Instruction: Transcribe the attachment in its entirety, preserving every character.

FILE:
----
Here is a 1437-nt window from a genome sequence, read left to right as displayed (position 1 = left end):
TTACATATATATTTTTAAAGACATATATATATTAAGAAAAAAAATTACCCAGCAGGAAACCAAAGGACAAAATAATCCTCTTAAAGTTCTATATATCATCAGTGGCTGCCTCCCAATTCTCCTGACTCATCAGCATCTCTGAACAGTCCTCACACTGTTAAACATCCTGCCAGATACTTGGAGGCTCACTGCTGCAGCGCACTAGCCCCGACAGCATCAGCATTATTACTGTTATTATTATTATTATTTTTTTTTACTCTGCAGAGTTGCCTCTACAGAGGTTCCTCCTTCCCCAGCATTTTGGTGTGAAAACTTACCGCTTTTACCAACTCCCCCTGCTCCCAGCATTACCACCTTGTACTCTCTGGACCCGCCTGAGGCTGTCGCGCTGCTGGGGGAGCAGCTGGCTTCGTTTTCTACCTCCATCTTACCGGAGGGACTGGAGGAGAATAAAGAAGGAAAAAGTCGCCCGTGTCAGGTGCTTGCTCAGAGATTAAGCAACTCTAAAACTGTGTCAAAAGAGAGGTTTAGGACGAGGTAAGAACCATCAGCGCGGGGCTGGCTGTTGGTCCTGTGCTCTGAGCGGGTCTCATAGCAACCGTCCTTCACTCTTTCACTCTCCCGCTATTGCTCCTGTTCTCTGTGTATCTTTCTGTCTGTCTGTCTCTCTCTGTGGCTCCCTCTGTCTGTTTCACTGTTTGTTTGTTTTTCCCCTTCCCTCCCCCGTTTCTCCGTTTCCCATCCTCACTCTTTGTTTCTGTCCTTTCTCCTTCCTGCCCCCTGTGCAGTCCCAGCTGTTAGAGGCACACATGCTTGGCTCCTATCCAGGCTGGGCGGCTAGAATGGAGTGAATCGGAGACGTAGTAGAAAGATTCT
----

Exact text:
Here is a 1437-nt window from a genome sequence, read left to right as displayed (position 1 = left end):
TTACATATATATTTTTAAAGACATATATATATTAAGAAAAAAAATTACCCAGCAGGAAACCAAAGGACAAAATAATCCTCTTAAAGTTCTATATATCATCAGTGGCTGCCTCCCAATTCTCCTGACTCATCAGCATCTCTGAACAGTCCTCACACTGTTAAACATCCTGCCAGATACTTGGAGGCTCACTGCTGCAGCGCACTAGCCCCGACAGCATCAGCATTATTACTGTTATTATTATTATTATTTTTTTTTACTCTGCAGAGTTGCCTCTACAGAGGTTCCTCCTTCCCCAGCATTTTGGTGTGAAAACTTACCGCTTTTACCAACTCCCCCTGCTCCCAGCATTACCACCTTGTACTCTCTGGACCCGCCTGAGGCTGTCGCGCTGCTGGGGGAGCAGCTGGCTTCGTTTTCTACCTCCATCTTACCGGAGGGACTGGAGGAGAATAAAGAAGGAAAAAGTCGCCCGTGTCAGGTGCTTGCTCAGAGATTAAGCAACTCTAAAACTGTGTCAAAAGAGAGGTTTAGGACGAGGTAAGAACCATCAGCGCGGGGCTGGCTGTTGGTCCTGTGCTCTGAGCGGGTCTCATAGCAACCGTCCTTCACTCTTTCACTCTCCCGCTATTGCTCCTGTTCTCTGTGTATCTTTCTGTCTGTCTGTCTCTCTCTGTGGCTCCCTCTGTCTGTTTCACTGTTTGTTTGTTTTTCCCCTTCCCTCCCCCGTTTCTCCGTTTCCCATCCTCACTCTTTGTTTCTGTCCTTTCTCCTTCCTGCCCCCTGTGCAGTCCCAGCTGTTAGAGGCACACATGCTTGGCTCCTATCCAGGCTGGGCGGCTAGAATGGAGTGAATCGGAGACGTAGTAGAAAGATTCT